First, the Court of Appeals reasoned that both article I, section 7 of the Washington Constitution and the Fourth Amendment to the United States Constitution prohibit warrantless searches unless an exception exists. Washington law recognizes, however, that probationers and parolees have a diminished right of privacy that permits warrantless searches based on reasonable cause to believe that a violation of probation has occurred. This reduced expectation of privacy for parolees is recognized in RCW 9.94A.631(1), which states,

If there is reasonable cause to believe that an offender has violated a condition or requirement of the sentence, a [CCO] may require an offender to submit to a search and seizure of the offender’s person, residence, automobile, or other personal property.

Second, the Court reasoned that pursuant to State v. Jardinez, there must be a nexus between the violation and the searched property. In Jardinez, the defendant’s parole officer searched his iPhone for no reason and found evidence linking Mr. Jardinez to criminal behavior. He was charged and convicted. On his appeal, the Court of Appeals examined the following official comment from the Sentencing Guidelines Commission (Commission) on RCW 9.94A.631(1):

“The Commission intends that [CCOs] exercise their arrest powers sparingly, with due consideration for the seriousness of the violation alleged and the impact of confinement on jail population. Violations may be charged by the [CCO] upon notice of violation and summons, without arrest. The search and seizure authorized by this section should relate to the violation which the [CCO] believes to have occurred.”

Noting that Washington courts “have repeatedly relied on the Commission’s comments as indicia of the legislature’s intent,” Division Three concluded that the italicized portion of this comment “demands a nexus between the searched property and the alleged crime.” Following Jardinez, the Court of Appeals held that the trial court erred when it failed to consider whether there was a nexus between the violation and the searched property.

With that, the Court affirmed Mr. Livingston’s bail jumping conviction, count III, and his unlawful possession of a controlled substance conviction charged as count II. However, the court reversed the order denying Livingston’s motion to suppress the evidence discovered in the vehicle search and remanded Livingston’s case back to the trial court for further proceedings consistent with this opinion.

My opinion? Good decision. i blogged about Jardinez in another post, and found that opinion compelling as well. Excellent use of prior precedents and stare decisis.

Jails Aren’t Liable to Control Released Inmates.

Image result for freed jail inmates

In Binschus v. Skagit County, the WA Supreme Court held a jail’s duty to supervise and control inmates during incarceration does not include a general duty to somehow prevent inmates from committing crimes after they are lawfully released from incarceration.

Isaac Zamora was incarcerated at Skagit County Jail for nonviolent crimes from April 4, 2008, until May 29, 2008, when he was transferred to Okanogan County Corrections Center. Zamora then served the rest of his sentence at Okanogan County Corrections Center and was released on August 2, 2008.

On September 2, 2008, Zamora had a psychotic episode and went on a shooting spree in Skagit County. He ultimately killed six people and injured several others.

Some of his victims and their families sued a number of parties, including Skagit County. The plaintiffs alleged that Skagit County failed to exercise ordinary and reasonable care while Zamora was incarcerated in Skagit County Jail several months prior to the shooting.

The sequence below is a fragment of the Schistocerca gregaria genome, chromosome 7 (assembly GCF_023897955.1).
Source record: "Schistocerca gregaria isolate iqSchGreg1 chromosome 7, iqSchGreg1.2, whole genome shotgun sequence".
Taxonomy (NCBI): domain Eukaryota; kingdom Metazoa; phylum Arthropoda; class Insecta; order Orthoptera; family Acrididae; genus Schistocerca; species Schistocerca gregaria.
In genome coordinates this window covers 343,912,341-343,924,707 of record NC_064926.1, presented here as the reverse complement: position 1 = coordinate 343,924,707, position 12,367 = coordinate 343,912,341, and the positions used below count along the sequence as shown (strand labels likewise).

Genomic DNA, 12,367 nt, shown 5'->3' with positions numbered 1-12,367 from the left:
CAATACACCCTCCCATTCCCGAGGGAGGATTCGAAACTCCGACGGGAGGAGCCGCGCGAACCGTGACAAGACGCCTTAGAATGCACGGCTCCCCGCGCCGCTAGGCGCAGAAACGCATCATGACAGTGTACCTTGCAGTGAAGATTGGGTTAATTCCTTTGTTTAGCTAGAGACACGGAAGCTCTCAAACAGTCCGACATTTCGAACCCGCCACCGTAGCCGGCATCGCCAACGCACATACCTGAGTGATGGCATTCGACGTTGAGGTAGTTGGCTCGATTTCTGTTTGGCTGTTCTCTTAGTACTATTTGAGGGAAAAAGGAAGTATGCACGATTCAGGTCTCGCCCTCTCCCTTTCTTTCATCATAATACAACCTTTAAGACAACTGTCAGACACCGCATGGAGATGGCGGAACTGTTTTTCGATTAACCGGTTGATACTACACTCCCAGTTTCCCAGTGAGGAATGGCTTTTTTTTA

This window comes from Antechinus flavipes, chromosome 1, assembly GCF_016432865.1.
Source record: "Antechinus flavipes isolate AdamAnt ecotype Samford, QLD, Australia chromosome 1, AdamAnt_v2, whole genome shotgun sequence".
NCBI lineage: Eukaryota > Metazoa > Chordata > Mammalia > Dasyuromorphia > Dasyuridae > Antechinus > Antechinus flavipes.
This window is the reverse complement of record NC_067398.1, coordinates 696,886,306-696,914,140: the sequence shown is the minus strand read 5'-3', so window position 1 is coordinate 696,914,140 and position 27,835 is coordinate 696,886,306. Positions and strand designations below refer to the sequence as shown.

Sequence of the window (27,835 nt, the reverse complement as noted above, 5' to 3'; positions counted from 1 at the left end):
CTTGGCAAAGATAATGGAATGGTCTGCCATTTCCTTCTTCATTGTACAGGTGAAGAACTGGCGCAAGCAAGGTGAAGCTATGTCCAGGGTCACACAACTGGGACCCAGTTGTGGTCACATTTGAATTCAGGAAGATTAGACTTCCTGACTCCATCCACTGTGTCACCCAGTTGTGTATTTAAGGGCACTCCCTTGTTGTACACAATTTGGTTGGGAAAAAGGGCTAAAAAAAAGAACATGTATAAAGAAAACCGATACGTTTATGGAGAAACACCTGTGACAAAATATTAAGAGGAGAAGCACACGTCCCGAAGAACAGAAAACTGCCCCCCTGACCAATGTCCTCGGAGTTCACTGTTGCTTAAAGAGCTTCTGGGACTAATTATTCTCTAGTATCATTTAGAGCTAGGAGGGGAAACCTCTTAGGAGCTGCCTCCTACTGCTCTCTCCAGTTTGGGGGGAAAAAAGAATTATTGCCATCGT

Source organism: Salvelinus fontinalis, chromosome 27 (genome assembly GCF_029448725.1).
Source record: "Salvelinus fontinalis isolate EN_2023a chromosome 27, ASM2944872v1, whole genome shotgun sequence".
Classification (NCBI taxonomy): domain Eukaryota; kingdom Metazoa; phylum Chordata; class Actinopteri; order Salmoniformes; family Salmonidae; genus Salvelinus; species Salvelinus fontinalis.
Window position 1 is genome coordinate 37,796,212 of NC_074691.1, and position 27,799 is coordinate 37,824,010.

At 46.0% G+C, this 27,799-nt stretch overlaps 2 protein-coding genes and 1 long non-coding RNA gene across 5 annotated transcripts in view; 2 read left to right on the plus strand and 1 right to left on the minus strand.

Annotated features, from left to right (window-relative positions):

The trial judge granted summary judgment to Skagit County and ultimately dismissed the causes of action against the Skagit County jail. The Court of Appeals reversed. Ultimately, the case was appealed to the WA Supreme Court.

The Court reasoned that, as a general rule, people and institutions are not responsible for preventing a person from physically harming others. However, there is an exception when a special relation exists between the actor and the third person which imposes a duty upon the actor to control the third person’s conduct.

Although the  “duty to control” relationship naturally extends between a jail and an inmate, the court clarified, when the relationship begins and when it ends:

“We did not previously, and do not today, expand it to a general duty to prevent a person from committing criminal acts in the future . . . The practical implications of imposing such a broad duty on jails are striking. By some estimates, the recidivism rate is well over 50 percent . . . Thus, one could argue that in almost any case, it is foreseeable that an inmate may commit another crime after release. Are jails civilly liable for those crimes if they failed to take adequate measures to prevent that foreseeable recidivism? Such an expansive interpretation is not supported . . .”

With that, the WA Supreme Court concluded that jails have a responsibility to control violent inmates while they are incarcerated, but they do not have a general duty to prevent such inmates from committing crimes after they are lawfully released from incarceration.

Prisoners on Strike

Reporter Alice Sperry of theintercept.com  wrote an article describing how prisoners around the country have called for a series of strikes against forced labor and  demanded reforms of parole systems and prison policies; as well as more humane living conditions, a reduced use of solitary confinement, and better health care.

Apparently, Texas prisons are a hotbed for the controversy. Weeks ago, inmates at five Texas prisons pledged to refuse to leave their cells because of the strike. The organizers even drafted a letter articulating the reasons for the strike. Their demands range from the specific, such as a “good-time” credit toward sentence reduction and an end to $100 medical co-pays, to the systemic, namely a drastic downsizing of the state’s incarcerated population.

The 13th Amendment to the United States Constitution bans “involuntary servitude” in addition to slavery, “except as a punishment for crime whereof the party shall have been duly convicted . . .”